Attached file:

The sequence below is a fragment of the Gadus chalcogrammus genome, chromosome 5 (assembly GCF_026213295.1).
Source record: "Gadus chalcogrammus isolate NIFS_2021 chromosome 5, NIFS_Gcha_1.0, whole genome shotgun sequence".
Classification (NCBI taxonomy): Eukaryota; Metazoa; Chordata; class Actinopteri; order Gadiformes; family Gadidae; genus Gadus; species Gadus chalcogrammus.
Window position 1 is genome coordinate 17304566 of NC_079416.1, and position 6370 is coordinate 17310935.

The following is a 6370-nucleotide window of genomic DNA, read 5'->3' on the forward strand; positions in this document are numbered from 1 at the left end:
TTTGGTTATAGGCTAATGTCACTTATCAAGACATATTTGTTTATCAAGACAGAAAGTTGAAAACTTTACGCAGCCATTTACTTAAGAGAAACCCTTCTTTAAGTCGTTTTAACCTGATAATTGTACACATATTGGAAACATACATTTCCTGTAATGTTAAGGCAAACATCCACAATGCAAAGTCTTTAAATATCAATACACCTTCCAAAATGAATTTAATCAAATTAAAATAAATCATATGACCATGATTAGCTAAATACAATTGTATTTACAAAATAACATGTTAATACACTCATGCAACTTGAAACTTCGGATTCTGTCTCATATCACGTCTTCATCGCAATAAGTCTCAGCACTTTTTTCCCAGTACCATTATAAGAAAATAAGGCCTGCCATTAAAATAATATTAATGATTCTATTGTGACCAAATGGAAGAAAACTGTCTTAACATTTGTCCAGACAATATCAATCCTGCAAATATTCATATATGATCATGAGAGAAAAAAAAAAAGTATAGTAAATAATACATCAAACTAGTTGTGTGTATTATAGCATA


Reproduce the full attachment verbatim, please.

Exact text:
The sequence below is a fragment of the Gadus chalcogrammus genome, chromosome 5 (assembly GCF_026213295.1).
Source record: "Gadus chalcogrammus isolate NIFS_2021 chromosome 5, NIFS_Gcha_1.0, whole genome shotgun sequence".
Classification (NCBI taxonomy): Eukaryota; Metazoa; Chordata; class Actinopteri; order Gadiformes; family Gadidae; genus Gadus; species Gadus chalcogrammus.
Window position 1 is genome coordinate 17304566 of NC_079416.1, and position 6370 is coordinate 17310935.

The following is a 6370-nucleotide window of genomic DNA, read 5'->3' on the forward strand; positions in this document are numbered from 1 at the left end:
TTTGGTTATAGGCTAATGTCACTTATCAAGACATATTTGTTTATCAAGACAGAAAGTTGAAAACTTTACGCAGCCATTTACTTAAGAGAAACCCTTCTTTAAGTCGTTTTAACCTGATAATTGTACACATATTGGAAACATACATTTCCTGTAATGTTAAGGCAAACATCCACAATGCAAAGTCTTTAAATATCAATACACCTTCCAAAATGAATTTAATCAAATTAAAATAAATCATATGACCATGATTAGCTAAATACAATTGTATTTACAAAATAACATGTTAATACACTCATGCAACTTGAAACTTCGGATTCTGTCTCATATCACGTCTTCATCGCAATAAGTCTCAGCACTTTTTTCCCAGTACCATTATAAGAAAATAAGGCCTGCCATTAAAATAATATTAATGATTCTATTGTGACCAAATGGAAGAAAACTGTCTTAACATTTGTCCAGACAATATCAATCCTGCAAATATTCATATATGATCATGAGAGAAAAAAAAAAAGTATAGTAAATAATACATCAAACTAGTTGTGTGTATTATAGCATA